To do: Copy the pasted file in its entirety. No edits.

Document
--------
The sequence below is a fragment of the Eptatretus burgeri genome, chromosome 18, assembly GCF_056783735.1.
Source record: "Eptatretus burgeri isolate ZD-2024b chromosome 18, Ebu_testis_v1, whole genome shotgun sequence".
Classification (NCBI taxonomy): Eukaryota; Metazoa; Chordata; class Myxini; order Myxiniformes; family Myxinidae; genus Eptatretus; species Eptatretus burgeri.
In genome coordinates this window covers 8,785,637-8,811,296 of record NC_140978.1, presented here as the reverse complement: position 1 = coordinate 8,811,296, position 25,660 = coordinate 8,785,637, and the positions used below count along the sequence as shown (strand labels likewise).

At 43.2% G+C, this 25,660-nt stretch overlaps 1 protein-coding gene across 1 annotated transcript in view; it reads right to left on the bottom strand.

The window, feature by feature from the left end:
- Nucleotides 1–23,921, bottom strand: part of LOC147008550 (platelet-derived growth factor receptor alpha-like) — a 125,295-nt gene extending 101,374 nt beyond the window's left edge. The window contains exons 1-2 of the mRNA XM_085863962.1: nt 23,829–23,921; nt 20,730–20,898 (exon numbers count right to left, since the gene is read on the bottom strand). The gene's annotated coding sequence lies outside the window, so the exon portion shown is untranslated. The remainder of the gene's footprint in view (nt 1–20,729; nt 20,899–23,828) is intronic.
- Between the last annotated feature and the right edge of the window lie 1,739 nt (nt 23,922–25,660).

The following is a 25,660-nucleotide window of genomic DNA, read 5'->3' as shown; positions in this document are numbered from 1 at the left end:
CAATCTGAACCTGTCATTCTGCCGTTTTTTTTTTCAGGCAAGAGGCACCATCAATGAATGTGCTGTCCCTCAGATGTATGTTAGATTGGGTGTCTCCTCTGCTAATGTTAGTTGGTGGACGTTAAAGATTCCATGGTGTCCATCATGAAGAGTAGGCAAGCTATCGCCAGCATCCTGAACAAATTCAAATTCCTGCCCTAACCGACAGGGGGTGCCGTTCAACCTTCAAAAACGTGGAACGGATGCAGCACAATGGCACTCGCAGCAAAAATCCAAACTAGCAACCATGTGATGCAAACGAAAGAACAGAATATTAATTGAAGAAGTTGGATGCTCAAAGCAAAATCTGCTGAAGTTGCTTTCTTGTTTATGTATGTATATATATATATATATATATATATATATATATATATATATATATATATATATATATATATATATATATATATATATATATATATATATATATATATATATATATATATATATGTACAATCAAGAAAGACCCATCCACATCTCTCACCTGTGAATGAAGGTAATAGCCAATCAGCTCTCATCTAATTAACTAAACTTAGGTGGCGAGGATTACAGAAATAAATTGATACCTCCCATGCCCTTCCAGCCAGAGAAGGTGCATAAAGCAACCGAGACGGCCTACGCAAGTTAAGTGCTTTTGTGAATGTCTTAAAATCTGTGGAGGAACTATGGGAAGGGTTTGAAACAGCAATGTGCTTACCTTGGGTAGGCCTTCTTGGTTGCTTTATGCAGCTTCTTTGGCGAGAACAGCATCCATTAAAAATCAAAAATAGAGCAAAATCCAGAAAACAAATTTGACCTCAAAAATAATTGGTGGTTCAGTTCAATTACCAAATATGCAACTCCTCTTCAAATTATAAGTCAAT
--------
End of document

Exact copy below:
The sequence below is a fragment of the Eptatretus burgeri genome, chromosome 18, assembly GCF_056783735.1.
Source record: "Eptatretus burgeri isolate ZD-2024b chromosome 18, Ebu_testis_v1, whole genome shotgun sequence".
Classification (NCBI taxonomy): Eukaryota; Metazoa; Chordata; class Myxini; order Myxiniformes; family Myxinidae; genus Eptatretus; species Eptatretus burgeri.
In genome coordinates this window covers 8,785,637-8,811,296 of record NC_140978.1, presented here as the reverse complement: position 1 = coordinate 8,811,296, position 25,660 = coordinate 8,785,637, and the positions used below count along the sequence as shown (strand labels likewise).

At 43.2% G+C, this 25,660-nt stretch overlaps 1 protein-coding gene across 1 annotated transcript in view; it reads right to left on the bottom strand.

The window, feature by feature from the left end:
- Nucleotides 1–23,921, bottom strand: part of LOC147008550 (platelet-derived growth factor receptor alpha-like) — a 125,295-nt gene extending 101,374 nt beyond the window's left edge. The window contains exons 1-2 of the mRNA XM_085863962.1: nt 23,829–23,921; nt 20,730–20,898 (exon numbers count right to left, since the gene is read on the bottom strand). The gene's annotated coding sequence lies outside the window, so the exon portion shown is untranslated. The remainder of the gene's footprint in view (nt 1–20,729; nt 20,899–23,828) is intronic.
- Between the last annotated feature and the right edge of the window lie 1,739 nt (nt 23,922–25,660).

The following is a 25,660-nucleotide window of genomic DNA, read 5'->3' as shown; positions in this document are numbered from 1 at the left end:
CAATCTGAACCTGTCATTCTGCCGTTTTTTTTTTCAGGCAAGAGGCACCATCAATGAATGTGCTGTCCCTCAGATGTATGTTAGATTGGGTGTCTCCTCTGCTAATGTTAGTTGGTGGACGTTAAAGATTCCATGGTGTCCATCATGAAGAGTAGGCAAGCTATCGCCAGCATCCTGAACAAATTCAAATTCCTGCCCTAACCGACAGGGGGTGCCGTTCAACCTTCAAAAACGTGGAACGGATGCAGCACAATGGCACTCGCAGCAAAAATCCAAACTAGCAACCATGTGATGCAAACGAAAGAACAGAATATTAATTGAAGAAGTTGGATGCTCAAAGCAAAATCTGCTGAAGTTGCTTTCTTGTTTATGTATGTATATATATATATATATATATATATATATATATATATATATATATATATATATATATATATATATATATATATATATATATATATATATATATATATATATATATATATATATGTACAATCAAGAAAGACCCATCCACATCTCTCACCTGTGAATGAAGGTAATAGCCAATCAGCTCTCATCTAATTAACTAAACTTAGGTGGCGAGGATTACAGAAATAAATTGATACCTCCCATGCCCTTCCAGCCAGAGAAGGTGCATAAAGCAACCGAGACGGCCTACGCAAGTTAAGTGCTTTTGTGAATGTCTTAAAATCTGTGGAGGAACTATGGGAAGGGTTTGAAACAGCAATGTGCTTACCTTGGGTAGGCCTTCTTGGTTGCTTTATGCAGCTTCTTTGGCGAGAACAGCATCCATTAAAAATCAAAAATAGAGCAAAATCCAGAAAACAAATTTGACCTCAAAAATAATTGGTGGTTCAGTTCAATTACCAAATATGCAACTCCTCTTCAAATTATAAGTCAAT